First, I am in no way an expert on color used in film. This entry is mainly about what I learned while trying to do a minor bit of color correction for my own film recently.
What a lot of people don't realize is that pretty much all film and commercials are shot with available or neutral colors (as much as feasible). With film, the raw color balance is determined by the film stock so you don't get a choice of white balancing the camera and have to do it in post. When the video or DI is edited, the footage is put through a process called "color correction"or "color grading."
Color correction is done as an aesthetic to convey a time, place, or mood. Take for example the current incarnations of the TV show CSI where highlights are ultra-saturated into primary colors and everyone is orange. ...or Cold Case where everything is blue and desaturated. The Matrix is perhaps one of the most common examples where the world inside the matrix is green.
So to give a film look you most likely need to do color correction. My introduction to this came in the form of a tutorial on creativecow.net called "Creating a Summer Blockbuster Film Look." Stu Maschwitz dives in to how create a typical blockbuster look, which means turning peoples' skin orange and making the shadows teal. The unfortunate thing is that now I notice this color scheme in nearly every Hollywood film I watch. The background of why this came to be so common came from the practice of apply complementary colors. Stu also points out the Adobe Kuler tool online that helps you design a color scheme based on established rules of thumb for complementary colors. Nice skin tones just happen to complement teal, as Kuler points out.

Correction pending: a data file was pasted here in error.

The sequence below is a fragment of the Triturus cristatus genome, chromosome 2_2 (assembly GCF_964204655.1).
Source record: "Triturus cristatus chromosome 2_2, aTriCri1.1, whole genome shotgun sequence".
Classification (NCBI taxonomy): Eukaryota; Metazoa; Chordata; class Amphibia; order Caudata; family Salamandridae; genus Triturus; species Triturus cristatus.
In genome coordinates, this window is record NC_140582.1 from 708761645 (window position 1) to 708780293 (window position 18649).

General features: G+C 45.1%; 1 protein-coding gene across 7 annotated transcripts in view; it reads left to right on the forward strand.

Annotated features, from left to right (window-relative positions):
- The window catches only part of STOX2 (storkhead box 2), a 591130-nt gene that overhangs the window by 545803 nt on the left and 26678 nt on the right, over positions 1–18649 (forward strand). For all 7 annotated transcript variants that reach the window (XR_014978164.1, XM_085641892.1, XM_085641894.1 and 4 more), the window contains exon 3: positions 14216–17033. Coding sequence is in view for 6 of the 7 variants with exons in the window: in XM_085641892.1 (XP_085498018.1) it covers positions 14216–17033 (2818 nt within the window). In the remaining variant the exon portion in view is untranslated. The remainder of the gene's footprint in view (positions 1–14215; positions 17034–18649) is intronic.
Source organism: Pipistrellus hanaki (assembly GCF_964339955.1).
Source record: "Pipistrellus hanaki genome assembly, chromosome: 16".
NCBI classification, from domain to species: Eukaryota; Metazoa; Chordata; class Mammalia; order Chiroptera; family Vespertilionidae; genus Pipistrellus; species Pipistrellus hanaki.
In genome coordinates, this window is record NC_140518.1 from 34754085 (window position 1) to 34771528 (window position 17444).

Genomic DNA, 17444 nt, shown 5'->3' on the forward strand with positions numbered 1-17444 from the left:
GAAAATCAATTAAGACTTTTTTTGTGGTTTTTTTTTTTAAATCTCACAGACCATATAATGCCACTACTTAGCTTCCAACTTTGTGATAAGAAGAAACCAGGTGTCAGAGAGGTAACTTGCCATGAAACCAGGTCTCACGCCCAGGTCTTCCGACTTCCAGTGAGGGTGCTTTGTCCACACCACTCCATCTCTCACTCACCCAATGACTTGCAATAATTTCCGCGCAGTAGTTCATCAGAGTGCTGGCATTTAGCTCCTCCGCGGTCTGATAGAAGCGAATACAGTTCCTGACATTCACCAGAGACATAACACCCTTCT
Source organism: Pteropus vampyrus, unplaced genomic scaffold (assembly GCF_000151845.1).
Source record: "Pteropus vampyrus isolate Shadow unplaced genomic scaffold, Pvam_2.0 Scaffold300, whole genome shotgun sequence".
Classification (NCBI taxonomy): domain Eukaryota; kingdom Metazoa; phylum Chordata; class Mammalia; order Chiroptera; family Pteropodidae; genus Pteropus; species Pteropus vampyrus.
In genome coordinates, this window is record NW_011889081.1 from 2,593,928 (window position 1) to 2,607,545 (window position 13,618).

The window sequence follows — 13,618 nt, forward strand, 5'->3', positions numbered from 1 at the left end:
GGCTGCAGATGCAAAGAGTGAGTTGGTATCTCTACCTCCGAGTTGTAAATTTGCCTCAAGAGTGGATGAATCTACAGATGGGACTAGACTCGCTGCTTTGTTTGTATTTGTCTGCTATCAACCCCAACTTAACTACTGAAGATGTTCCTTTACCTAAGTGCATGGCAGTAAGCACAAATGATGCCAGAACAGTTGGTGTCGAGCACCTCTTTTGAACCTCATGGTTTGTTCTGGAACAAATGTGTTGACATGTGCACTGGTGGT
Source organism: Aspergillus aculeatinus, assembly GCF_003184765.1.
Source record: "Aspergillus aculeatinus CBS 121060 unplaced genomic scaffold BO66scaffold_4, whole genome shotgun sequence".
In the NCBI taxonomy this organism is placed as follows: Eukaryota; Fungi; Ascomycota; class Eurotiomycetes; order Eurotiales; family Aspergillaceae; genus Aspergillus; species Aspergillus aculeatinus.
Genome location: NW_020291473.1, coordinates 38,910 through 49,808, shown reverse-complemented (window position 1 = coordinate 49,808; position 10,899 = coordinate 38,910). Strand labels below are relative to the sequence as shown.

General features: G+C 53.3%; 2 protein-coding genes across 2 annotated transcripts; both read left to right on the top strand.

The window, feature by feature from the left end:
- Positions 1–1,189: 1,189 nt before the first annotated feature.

For the more advanced (not me), there's 3-way color correction. This separates the pictures into highlights, mid-tones, and shadows, allowing you to change the color balance and saturation of all 3-regions. I am definitely not at this point yet. There's a tutorial here specifically for Adobe Premier Pro. Maybe when I have more time I'll delve into this subject. It's detailed enough that they make sub-$1M machines from DiVinci and Quantel just for film colorists to do their work. You can do most of it on a desktop, but it's not the same accuracy or real-time feedback the pros get to experience.
So, what did I learn? I approached this from the standpoint of a photography. Step 1 is to find the right frame that shows skin tones or the subject of interest. We'll start with a frame from an interview I recently did for my 24 Hours at Hurkey Creek documentary. Below is a (low quality) frame grab of the raw footage. No correction applied. When I was shooting I used auto white-balance and a -1 setting for the contrast (because I was outdoors with unpredictable lighting). This video was shot in late afternoon, so I wanted to give it at least somewhat of a sun setting feel.
The first adjustment was to the contrast and brightness. These are the really big knobs in any picture correction. I brought down the brightness 2% and brought the contrast down 5%. You can just barely notice a difference in the skin and his shirt, but it's significant to the setting sun feel.
The second adjustment was color balance. I made the skin tones a little more orange to reflect the late afternoon sun. You can also see this in the trees in the background. They have a warm wood feel to them now.
Finally I applied saturation to really give that sunset feel and make the skin tones pop.
So that's my quick and dirty process for color correction: brightness/contrast, color balance, then saturation. No, it's not the total professional route but it worked sufficiently for this project.
HOW WE DID IT: Doc Style
2 years ago